The director general of the Gambia Food, Processing and Marketing Corporation, Mohamodou Njie has strongly defended the new groundnut buying system introduced by government despite reports of farmers being unhappy with the move.
“The presidents and secco managers last week said groundnut farmers remain unhappy about the Qmoney service and are demanding it to stop,” an experienced operator Yaya Nyangado, told The Standard Friday.
But the former GGC boss said the change is meant to ensure transparency and accountability, arguing that the complaints are mainly coming from those who are resisting the change.
He said Agib is contracted to buy groundnut and farmers are paid on the spot without any delay as opposed to what he calls misinformation being circulated by individuals who are resisting the new system.
“The Q-Money aspect is just to collect data because we have realised that the GGC was not having data that will inform some of its decisions. The data will help us in terms of aggregating the number of farmers that are selling to the corporation per region, gender among other things. I know it is creating some kind of challenges for the farmers but they are not compelled to give this data,” Njie said.
The data, Njie added, will help the corporation in its decision-making and will also serve as source of information for the ministries of Finance and Agriculture when they want to implement certain policies.
He said farmers are paid first before the process of taking their information, which he said is also voluntary.
“When I was appointed, the first thing I did was to do a thorough review process and one of the observations we made was that cooperatives lack the governance structures. They are currently managed by one person and normally, a cooperative is supposed to be structured to have a president, vice president, secretary, treasurer and a bank account. That is how it used to be in the past,” he added.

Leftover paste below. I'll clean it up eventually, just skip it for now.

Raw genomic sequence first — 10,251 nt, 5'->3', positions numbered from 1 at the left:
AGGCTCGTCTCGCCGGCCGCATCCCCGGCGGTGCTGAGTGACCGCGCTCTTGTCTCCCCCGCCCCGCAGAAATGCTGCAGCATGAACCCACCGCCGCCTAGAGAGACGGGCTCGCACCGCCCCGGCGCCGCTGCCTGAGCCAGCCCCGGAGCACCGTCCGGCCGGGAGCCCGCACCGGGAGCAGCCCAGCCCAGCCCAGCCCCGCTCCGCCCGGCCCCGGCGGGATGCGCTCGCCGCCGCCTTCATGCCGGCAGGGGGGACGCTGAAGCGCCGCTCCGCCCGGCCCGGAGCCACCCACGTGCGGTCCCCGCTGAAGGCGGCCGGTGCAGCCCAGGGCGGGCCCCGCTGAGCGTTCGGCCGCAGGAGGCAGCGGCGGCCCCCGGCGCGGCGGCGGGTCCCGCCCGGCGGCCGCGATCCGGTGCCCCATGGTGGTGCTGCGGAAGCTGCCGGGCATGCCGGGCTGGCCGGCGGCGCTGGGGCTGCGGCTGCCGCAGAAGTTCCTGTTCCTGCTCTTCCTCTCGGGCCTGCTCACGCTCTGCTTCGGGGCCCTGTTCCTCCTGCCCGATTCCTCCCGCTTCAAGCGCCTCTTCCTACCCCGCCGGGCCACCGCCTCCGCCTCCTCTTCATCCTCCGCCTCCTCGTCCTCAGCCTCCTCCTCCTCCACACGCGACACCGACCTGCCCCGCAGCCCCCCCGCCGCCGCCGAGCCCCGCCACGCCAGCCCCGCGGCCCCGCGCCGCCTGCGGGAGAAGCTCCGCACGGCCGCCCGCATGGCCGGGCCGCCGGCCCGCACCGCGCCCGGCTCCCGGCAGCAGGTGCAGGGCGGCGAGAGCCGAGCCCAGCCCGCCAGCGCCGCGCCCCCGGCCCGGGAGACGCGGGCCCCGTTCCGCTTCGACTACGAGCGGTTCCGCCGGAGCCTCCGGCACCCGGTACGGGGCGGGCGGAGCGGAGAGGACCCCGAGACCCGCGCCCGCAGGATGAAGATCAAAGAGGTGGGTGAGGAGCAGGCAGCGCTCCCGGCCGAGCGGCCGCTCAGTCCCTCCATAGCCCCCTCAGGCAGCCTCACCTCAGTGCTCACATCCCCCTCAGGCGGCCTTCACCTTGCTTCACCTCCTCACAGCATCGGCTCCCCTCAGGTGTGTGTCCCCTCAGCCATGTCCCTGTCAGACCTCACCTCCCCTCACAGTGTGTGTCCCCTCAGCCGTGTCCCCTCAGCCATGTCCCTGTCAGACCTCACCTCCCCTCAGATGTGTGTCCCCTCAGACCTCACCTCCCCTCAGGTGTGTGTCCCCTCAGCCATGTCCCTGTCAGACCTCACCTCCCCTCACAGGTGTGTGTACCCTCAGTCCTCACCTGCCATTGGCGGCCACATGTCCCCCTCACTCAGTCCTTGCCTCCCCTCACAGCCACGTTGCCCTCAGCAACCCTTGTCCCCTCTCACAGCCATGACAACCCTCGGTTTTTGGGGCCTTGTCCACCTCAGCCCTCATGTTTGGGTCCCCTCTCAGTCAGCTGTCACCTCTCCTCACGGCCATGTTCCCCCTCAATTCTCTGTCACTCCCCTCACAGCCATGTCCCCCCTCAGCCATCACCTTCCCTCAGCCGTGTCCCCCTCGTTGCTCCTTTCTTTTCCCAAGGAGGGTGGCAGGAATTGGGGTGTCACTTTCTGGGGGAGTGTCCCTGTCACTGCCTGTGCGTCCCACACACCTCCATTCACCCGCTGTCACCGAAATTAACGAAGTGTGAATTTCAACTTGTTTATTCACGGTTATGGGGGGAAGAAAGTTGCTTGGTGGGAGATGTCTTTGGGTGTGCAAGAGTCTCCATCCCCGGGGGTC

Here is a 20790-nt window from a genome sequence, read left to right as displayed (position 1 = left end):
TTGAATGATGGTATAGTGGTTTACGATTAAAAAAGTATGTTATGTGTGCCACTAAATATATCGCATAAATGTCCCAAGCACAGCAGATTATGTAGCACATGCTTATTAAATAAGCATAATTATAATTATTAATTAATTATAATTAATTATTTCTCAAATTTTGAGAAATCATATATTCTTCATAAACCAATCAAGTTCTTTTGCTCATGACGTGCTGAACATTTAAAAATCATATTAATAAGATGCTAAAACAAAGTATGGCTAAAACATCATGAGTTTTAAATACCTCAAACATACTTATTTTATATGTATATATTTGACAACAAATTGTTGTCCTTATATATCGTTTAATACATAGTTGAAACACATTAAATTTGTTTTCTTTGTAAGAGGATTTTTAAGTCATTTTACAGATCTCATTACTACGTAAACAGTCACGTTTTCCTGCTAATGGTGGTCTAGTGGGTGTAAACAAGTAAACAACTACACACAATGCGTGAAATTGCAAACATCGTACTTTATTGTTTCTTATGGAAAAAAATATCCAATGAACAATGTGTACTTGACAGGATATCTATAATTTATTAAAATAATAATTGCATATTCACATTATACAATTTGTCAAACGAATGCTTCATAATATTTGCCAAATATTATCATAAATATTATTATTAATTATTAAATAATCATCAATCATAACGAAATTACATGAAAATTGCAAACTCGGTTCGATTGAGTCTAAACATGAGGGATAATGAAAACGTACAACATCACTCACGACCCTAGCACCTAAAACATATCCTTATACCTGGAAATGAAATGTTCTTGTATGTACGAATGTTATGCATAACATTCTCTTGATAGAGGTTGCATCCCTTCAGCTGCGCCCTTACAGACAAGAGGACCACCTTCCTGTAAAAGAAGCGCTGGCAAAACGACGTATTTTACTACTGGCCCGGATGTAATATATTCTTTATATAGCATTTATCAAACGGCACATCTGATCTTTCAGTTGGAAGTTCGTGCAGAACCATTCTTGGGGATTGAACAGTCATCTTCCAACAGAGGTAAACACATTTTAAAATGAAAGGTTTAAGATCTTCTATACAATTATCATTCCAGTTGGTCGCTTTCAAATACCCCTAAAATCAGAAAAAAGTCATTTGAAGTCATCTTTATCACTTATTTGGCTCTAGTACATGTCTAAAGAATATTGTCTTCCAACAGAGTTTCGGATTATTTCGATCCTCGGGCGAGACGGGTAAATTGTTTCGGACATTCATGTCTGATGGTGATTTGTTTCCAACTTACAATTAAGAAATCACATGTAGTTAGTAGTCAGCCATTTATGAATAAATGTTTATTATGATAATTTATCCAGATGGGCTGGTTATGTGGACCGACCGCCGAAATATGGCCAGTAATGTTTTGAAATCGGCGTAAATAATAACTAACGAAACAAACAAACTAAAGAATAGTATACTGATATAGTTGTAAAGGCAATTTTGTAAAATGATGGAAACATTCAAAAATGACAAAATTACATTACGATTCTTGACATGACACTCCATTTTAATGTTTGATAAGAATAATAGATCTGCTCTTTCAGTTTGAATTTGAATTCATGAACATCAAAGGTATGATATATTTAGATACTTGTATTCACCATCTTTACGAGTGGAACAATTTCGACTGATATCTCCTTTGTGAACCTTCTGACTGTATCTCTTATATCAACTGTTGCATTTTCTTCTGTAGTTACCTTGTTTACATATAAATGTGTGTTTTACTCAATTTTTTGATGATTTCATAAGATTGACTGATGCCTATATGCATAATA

He said before, the GGC was giving seccos pre-financing to buy groundnut on their behalf but in most cases, the money is not returned even if they don’t buy the groundnut.
“Sometimes we give them money, they buy the groundnut and resell it and return our money. We were losing hundreds of millions of dalasis. So when I came, I said this cannot continue, we need to do things differently,” he explained.
Mr Njie also made it clear that farmers are not compelled to sell their groundnut to government.
“What we are saying is that those who are coming to the country to buy this groundnut are not registered and they don’t pay taxes, whereas the GGC is registered and paying taxes. This is a loss to the country’s economy. We have an open market. We already have a lot of companies that have applied and our team is processing their applications to ensure that the farmers are not cheated,” he said.
Njie said it is unfair for private buyers to come into the country and buy groundnut and take it to another country when the government had spent over D200 million to subsidise farmers during the rainy season.